Rising stars -- A look at the future prospects of Alanis Morrisette, Will Smith, and other newer names

By Dave Karger
Updated October 25, 1996 at 04:00 AM EDT

ALANIS MORISSETTE: Irony may not be her forte, but this 22-year-old voice of a generation certainly knows how to define hit. With 13 million copies sold domestically, her Grammy- winning Jagged Little Pill broke Whitney Houston’s record for best-selling female album and paved the way for soundalikes Tracy Bonham and Patti Rothberg. After that, she should find more than one hand in her pocket.

LINDY DEKOVEN: The mastermind behind Gulliver’s Travels and The Beast, NBC senior VP of miniseries and motion pictures for television DeKoven, 42, oversees $200-300 million worth of long-form programming annually. She may report to NBC president Warren Littlefield, but she greenlights 50 projects each year on her own.

BOB COOPER: After duds like The Fan and Mrs. Winterbourne, no studio needs help more than TriStar Pictures. Fortunately, its new president, Cooper, 51, orchestrated such quality films as And the Band Played On and Truman as president of HBO Pictures. With a modest-budget mission and an upcoming slate that includes films from Julia Roberts (My Best Friend’s Wedding), Tom Cruise (Jerry Maguire), and Jonathan Demme (The Stopwatch Gang), Cooper’s classy background seems a perfect fit.

JACKIE CHAN: The surprise success of Rumble in the Bronx, which earned $32.4 million, has turned kicking machine (and just-signed William Morris client) Chan, 42, into a fearless franchise. On the way: Western releases of fight-fests First Strike and Thunderbolt, and the inevitable buddy flick, Confucius Brown, with Wesley Snipes.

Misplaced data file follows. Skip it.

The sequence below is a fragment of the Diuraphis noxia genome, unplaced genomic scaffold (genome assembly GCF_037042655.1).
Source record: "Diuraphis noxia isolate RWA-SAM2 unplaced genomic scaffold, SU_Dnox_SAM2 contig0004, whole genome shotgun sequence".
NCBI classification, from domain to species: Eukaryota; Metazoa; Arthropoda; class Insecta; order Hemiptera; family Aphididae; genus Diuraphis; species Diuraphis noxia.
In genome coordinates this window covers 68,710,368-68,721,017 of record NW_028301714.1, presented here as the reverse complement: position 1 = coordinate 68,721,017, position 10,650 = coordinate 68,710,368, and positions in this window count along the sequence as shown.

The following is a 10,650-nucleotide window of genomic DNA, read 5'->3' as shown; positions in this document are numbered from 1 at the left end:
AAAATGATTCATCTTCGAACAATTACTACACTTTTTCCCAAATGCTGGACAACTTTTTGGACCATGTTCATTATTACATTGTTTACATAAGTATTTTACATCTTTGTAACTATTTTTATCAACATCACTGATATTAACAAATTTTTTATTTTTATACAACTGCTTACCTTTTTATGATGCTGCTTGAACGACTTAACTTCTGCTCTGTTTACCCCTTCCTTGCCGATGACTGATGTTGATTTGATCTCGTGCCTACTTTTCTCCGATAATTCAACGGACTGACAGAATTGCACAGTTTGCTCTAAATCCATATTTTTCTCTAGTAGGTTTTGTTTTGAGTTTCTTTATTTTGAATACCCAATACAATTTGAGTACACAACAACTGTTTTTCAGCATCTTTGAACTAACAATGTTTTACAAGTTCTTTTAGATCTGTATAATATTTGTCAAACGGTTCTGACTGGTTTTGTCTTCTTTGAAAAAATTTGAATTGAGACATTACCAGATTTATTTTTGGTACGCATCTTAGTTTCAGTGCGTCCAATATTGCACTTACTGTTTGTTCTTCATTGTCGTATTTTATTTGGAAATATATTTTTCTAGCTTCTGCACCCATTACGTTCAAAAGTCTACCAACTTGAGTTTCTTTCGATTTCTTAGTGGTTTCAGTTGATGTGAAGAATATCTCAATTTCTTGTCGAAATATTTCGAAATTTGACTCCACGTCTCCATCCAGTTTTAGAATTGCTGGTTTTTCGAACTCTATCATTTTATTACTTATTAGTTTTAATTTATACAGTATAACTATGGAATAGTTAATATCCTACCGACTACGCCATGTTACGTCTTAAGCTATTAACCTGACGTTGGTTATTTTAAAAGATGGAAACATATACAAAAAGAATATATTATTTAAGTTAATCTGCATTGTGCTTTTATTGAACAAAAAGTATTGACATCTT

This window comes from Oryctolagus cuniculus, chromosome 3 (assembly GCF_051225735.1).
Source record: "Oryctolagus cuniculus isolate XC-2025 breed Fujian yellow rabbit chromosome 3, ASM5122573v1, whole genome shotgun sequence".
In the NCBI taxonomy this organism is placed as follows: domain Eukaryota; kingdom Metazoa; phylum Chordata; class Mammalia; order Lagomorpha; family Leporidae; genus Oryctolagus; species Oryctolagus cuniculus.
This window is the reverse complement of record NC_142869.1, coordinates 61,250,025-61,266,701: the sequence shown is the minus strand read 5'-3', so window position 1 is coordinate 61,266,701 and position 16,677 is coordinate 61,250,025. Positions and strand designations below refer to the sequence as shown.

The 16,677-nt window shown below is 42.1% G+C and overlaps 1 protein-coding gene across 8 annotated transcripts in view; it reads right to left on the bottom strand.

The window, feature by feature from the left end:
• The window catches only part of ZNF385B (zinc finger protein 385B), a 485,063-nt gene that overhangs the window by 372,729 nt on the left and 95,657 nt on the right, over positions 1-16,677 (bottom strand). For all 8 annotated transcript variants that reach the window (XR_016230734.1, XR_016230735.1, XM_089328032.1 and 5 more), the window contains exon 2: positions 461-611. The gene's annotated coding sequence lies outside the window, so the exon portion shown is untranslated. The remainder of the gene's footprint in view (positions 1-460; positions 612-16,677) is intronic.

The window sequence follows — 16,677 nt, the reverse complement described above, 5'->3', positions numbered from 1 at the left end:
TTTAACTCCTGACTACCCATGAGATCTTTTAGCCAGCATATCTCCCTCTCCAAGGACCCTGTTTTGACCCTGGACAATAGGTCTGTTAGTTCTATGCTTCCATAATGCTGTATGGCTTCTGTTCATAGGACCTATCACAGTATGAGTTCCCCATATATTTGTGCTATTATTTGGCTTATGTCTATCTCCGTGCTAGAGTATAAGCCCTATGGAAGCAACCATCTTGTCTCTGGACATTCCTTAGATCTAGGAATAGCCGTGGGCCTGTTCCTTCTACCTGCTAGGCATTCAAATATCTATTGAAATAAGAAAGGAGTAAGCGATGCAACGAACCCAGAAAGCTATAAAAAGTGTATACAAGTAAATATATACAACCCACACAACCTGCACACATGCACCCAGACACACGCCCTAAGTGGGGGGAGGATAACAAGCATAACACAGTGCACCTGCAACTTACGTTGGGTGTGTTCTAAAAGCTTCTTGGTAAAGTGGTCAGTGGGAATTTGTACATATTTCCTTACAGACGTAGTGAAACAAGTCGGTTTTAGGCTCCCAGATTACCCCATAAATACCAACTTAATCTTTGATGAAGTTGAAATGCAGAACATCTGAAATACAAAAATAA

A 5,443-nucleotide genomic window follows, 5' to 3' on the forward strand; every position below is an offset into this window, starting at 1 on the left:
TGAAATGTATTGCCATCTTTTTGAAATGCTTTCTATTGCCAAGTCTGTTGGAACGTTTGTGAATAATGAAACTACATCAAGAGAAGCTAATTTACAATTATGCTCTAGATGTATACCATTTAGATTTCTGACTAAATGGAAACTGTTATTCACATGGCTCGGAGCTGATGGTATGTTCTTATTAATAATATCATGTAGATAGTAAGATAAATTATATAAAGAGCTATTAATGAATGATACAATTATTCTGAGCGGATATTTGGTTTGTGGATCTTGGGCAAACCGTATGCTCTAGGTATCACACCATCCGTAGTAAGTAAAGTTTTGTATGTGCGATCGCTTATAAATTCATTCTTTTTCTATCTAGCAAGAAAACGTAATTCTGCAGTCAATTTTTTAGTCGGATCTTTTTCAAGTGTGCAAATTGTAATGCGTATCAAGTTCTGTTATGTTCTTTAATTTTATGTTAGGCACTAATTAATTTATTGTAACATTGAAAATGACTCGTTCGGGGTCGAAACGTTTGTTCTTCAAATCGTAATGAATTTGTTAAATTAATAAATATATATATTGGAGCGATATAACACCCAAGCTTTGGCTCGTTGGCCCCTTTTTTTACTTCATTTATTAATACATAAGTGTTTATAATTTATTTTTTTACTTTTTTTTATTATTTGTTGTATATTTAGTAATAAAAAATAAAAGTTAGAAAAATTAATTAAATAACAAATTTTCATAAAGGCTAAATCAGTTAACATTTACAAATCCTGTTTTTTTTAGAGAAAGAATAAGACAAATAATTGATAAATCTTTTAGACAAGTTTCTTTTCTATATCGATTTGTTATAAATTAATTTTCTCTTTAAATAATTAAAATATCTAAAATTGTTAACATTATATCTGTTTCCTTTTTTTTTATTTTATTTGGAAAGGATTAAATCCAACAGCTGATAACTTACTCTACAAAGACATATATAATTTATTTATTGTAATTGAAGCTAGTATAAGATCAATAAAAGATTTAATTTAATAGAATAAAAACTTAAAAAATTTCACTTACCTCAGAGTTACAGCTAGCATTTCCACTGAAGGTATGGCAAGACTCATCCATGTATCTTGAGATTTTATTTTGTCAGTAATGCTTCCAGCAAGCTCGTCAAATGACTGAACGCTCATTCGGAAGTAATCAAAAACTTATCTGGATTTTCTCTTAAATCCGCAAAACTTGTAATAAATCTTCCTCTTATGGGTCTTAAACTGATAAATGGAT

GWYNETH PALTROW: With a tony pedigree (mom Blythe Danner, dad Bruce Paltrow), an arsenal of strong supporting performances, and Brad Pitt on her arm, Paltrow, 24, had movie star promise. With the art-house hit Emma, she made good on it. In the works: major studio leading roles in Kilronan (opposite Jessica Lange) and Great Expectations (with Ethan Hawke).

MICHAEL BAY: A screenwriter might consider him a Machiavellian dictator, but director Bay, 32, has proven that financial ends justify any difficult means: His first two films, Bad Boys and The Rock, grossed nearly $200 million. He’s since formed his own production company, Bay Films, and is now choosing the kickoff project for his five-year, first-look deal with Disney.

ED GORDON: O.J. isn’t the only one who’s living the post-Simpson-trial high life. Gordon, 36, the former Black Entertainment Television journalist who last January conducted the first in-depth post-acquittal interview with Simpson, was wooed by the networks this spring. The victor: NBC, which signed him to a reported three-year, $1.5 million contract.

WILL SMITH: No longer just a fresh prince, rapper/actor Smith, 28, emerged as Independence Day‘s action king. Next up: He’ll star opposite Tommy Lee Jones in the comedy Men in Black and reteam with Martin Lawrence in the sequel to their $66.5 million Bad Boys.